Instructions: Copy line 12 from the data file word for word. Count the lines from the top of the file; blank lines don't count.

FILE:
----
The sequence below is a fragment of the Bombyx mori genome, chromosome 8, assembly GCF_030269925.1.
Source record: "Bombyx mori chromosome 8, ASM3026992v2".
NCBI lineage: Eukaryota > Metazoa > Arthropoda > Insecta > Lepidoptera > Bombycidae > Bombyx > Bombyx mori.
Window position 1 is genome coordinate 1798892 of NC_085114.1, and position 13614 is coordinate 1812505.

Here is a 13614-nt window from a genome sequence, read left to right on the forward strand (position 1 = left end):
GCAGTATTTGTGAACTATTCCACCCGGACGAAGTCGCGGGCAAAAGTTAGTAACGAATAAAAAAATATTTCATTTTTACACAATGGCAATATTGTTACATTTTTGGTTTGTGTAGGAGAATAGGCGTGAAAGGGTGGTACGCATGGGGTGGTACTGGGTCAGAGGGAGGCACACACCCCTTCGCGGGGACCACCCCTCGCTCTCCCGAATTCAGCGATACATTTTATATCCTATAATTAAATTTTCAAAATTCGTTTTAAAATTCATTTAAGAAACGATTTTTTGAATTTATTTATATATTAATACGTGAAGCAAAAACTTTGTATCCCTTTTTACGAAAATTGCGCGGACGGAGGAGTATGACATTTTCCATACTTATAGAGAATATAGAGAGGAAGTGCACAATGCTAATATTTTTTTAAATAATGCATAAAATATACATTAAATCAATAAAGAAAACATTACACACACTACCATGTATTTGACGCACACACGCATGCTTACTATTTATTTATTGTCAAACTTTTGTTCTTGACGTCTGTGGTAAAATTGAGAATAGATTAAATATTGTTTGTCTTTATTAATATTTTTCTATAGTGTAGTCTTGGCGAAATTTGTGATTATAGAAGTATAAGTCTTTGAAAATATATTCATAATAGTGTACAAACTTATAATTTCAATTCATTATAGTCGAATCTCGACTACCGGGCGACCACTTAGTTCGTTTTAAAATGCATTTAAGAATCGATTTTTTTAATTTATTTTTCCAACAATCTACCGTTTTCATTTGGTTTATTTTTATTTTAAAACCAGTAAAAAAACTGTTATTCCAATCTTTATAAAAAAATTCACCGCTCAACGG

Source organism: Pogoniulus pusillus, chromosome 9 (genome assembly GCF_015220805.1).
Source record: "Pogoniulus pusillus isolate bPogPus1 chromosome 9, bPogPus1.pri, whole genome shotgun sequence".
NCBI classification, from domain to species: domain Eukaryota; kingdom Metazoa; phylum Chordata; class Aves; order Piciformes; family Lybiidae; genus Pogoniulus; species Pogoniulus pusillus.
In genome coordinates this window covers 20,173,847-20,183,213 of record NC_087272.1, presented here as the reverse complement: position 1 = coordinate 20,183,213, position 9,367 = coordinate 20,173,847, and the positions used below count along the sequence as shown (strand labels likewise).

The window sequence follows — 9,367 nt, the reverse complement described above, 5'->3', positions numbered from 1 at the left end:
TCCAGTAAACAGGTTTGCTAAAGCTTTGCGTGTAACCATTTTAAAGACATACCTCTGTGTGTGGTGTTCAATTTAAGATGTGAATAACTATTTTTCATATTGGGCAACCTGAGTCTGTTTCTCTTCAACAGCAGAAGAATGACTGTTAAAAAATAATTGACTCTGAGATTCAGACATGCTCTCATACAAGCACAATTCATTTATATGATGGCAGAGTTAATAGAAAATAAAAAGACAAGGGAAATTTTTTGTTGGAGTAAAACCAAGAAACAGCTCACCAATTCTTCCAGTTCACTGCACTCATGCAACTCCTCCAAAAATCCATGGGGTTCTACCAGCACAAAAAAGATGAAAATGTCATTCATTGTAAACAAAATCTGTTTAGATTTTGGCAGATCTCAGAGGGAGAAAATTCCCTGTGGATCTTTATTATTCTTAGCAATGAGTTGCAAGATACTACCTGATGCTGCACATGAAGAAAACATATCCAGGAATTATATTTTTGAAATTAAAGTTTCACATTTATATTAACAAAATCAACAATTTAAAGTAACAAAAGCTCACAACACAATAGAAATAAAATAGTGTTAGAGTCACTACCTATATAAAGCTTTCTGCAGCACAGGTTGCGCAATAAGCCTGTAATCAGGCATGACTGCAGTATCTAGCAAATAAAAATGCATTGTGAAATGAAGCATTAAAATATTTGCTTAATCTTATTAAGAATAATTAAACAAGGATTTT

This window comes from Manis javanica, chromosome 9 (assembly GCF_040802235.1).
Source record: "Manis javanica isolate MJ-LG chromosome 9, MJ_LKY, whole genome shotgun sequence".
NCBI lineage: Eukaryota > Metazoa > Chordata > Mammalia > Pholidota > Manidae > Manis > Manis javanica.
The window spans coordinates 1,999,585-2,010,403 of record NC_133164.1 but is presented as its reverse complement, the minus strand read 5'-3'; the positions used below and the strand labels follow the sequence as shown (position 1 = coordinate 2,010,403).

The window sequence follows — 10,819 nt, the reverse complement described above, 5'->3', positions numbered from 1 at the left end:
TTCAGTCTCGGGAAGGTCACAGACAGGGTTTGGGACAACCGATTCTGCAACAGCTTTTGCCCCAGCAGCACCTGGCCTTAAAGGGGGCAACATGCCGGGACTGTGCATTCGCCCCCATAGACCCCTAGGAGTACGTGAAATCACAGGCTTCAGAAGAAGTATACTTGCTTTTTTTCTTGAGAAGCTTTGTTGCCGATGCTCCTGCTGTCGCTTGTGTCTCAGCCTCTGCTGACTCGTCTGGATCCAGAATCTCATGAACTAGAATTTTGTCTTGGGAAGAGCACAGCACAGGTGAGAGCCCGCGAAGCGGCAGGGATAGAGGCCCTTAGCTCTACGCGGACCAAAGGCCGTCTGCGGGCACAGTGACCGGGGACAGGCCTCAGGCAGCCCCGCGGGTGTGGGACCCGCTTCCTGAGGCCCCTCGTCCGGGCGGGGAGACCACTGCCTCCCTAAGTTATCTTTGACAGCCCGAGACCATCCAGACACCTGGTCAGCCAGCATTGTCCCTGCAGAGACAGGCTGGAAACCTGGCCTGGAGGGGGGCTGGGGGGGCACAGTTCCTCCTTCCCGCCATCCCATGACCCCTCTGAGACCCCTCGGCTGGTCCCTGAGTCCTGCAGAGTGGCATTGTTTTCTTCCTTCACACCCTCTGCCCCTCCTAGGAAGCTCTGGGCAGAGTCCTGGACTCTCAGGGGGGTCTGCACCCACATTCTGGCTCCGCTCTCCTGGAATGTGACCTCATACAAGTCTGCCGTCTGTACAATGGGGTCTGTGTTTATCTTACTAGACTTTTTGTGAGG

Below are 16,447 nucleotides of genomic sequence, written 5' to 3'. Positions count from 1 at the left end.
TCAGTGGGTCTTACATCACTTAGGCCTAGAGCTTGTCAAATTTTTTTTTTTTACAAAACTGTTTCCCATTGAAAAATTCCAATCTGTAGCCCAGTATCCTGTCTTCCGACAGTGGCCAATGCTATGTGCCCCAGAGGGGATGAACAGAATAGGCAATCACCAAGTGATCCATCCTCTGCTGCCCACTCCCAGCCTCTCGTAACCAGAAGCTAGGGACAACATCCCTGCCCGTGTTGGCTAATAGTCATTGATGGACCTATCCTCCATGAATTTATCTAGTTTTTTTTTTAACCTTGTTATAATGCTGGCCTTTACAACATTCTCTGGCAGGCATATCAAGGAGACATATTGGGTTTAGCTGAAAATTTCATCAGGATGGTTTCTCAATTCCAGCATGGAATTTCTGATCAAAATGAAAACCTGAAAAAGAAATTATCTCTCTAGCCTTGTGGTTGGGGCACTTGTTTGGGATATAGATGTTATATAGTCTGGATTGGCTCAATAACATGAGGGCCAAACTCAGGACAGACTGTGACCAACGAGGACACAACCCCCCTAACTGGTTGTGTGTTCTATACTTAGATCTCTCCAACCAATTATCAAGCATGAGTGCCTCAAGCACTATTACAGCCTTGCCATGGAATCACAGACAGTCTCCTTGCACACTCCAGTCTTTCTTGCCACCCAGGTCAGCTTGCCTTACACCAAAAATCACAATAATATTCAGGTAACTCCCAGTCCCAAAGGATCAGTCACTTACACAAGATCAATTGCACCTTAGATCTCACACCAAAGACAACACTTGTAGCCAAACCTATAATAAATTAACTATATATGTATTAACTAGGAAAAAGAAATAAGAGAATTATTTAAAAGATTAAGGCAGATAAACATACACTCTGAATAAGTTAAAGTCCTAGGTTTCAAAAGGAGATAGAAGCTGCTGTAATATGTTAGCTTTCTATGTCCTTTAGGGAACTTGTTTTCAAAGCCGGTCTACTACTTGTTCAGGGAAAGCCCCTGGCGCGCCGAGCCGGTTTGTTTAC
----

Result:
TCCAGTAAACAGGTTTGCTAAAGCTTTGCGTGTAACCATTTTAAAGACATACCTCTGTGTGTGGTGTTCAATTTAAGATGTGAATAACTATTTTTCATATTGGGCAACCTGAGTCTGTTTCTCTTCAACAGCAGAAGAATGACTGTTAAAAAATAATTGACTCTGAGATTCAGACATGCTCTCATACAAGCACAATTCATTTATATGATGGCAGAGTTAATAGAAAATAAAAAGACAAGGGAAATTTTTTGTTGGAGTAAAACCAAGAAACAGCTCACCAATTCTTCCAGTTCACTGCACTCATGCAACTCCTCCAAAAATCCATGGGGTTCTACCAGCACAAAAAAGATGAAAATGTCATTCATTGTAAACAAAATCTGTTTAGATTTTGGCAGATCTCAGAGGGAGAAAATTCCCTGTGGATCTTTATTATTCTTAGCAATGAGTTGCAAGATACTACCTGATGCTGCACATGAAGAAAACATATCCAGGAATTATATTTTTGAAATTAAAGTTTCACATTTATATTAACAAAATCAACAATTTAAAGTAACAAAAGCTCACAACACAATAGAAATAAAATAGTGTTAGAGTCACTACCTATATAAAGCTTTCTGCAGCACAGGTTGCGCAATAAGCCTGTAATCAGGCATGACTGCAGTATCTAGCAAATAAAAATGCATTGTGAAATGAAGCATTAAAATATTTGCTTAATCTTATTAAGAATAATTAAACAAGGATTTT